Physical exhaustion and fatigue affects many aspects of our everyday lives. It affects our alertness, our cognitive skills, our thought processing, memory, reaction time, and even mood. Naturally, fatigue also affects motor skills, especially our ability to operate a motor vehicle safely.
While no one should drive while fatigued, this is especially the case with semi-truck drivers because they are driving massive machines that can do a lot of damage. In fact, truck driver fatigue is such a safety concern, that the Federal Motor Carrier Safety Association (FMCSA) has developed strict regulations and dedicated web pages to the topic.
FMCA Urges Truckers to Avoid Drowsy Driving
The FMCSA’s webpage, “CMV Driving Tips – Driver Fatigue,” says: "Fatigue is the result of physical or mental exertion that impairs performance. Driver fatigue may be due to a lack of adequate sleep, extended work hours, strenuous work or non-work activities, or a combination of other factors. The Large Truck Crash Causation Study (LTCCS) reported that 13 percent of commercial motor vehicle (CMV) drivers were considered to have been fatigued at the time of their crash.”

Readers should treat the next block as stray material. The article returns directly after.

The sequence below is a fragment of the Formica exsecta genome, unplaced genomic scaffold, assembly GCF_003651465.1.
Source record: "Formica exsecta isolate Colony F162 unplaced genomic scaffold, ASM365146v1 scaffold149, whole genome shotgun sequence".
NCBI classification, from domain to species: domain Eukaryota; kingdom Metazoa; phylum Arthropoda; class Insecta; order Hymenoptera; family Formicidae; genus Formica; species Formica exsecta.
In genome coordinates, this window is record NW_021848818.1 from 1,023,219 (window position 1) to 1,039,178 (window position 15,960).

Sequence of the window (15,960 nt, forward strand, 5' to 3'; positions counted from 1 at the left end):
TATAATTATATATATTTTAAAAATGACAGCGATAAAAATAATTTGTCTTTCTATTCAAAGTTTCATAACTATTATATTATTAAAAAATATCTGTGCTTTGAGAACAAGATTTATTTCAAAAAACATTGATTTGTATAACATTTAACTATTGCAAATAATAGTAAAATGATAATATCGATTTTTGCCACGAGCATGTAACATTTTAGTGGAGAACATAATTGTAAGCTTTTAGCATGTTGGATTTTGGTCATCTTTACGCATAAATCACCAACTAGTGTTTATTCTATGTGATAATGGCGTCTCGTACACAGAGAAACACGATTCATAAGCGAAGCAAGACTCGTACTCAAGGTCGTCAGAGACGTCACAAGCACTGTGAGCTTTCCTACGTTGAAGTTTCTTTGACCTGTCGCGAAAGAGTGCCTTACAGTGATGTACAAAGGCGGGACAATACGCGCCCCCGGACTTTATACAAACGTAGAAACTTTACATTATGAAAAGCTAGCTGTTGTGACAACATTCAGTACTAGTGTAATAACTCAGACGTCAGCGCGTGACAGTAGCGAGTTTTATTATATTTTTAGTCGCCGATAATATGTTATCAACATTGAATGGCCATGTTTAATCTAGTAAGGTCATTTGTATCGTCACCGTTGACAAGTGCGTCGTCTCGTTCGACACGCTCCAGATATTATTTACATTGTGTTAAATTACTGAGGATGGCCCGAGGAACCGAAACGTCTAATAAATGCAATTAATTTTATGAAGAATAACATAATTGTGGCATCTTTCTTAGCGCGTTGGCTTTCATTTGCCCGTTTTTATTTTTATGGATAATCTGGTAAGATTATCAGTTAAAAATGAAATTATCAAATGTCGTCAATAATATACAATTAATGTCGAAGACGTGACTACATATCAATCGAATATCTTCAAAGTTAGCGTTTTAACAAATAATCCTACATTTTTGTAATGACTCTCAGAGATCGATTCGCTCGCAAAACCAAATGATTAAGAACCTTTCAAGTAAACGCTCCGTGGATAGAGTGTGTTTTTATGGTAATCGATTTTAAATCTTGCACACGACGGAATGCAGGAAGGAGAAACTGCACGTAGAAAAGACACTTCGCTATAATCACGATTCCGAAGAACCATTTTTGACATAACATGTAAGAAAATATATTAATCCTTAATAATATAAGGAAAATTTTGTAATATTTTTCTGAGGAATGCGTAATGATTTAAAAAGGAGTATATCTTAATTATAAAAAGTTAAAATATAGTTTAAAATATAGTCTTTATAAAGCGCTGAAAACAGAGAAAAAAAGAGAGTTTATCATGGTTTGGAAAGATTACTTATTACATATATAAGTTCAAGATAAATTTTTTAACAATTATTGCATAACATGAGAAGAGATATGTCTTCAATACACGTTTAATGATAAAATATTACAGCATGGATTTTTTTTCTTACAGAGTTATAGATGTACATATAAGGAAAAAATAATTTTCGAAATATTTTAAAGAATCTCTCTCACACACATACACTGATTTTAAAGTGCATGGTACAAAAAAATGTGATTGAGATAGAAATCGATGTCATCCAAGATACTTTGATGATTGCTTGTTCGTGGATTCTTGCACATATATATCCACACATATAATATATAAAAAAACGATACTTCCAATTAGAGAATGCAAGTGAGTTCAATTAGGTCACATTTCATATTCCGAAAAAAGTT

Because truck driver fatigue can lead to serious injuries and fatalities, the FMCSA developed what are called Hours of Service Rules, which limit how much a trucker can drive without rest. For example, for property-carrying truck drivers, they cannot drive more than 11 hours at a time, after spending 10 hours off duty. The problem is that historically, truck drivers have been known to ignore these limits, thereby dramatically increasing the chances of a drowsy driving crash.
According to the National Sleep Foundation, these are the signs of drowsy driving:
- Heavy eyelids
- Trouble focusing
- Drifting from a lane
- Repeated yawning
- Trouble keeping one’s head up
- Missing a traffic sign or exit
- Difficulty remembering the last few miles that were driven
If you see a truck driver displaying these worrisome behaviors while behind the wheel, it could mean that he or she is driving while fatigued and could fall asleep at the wheel. Our advice is to call 911 and inform the authorities – you could save someone’s life!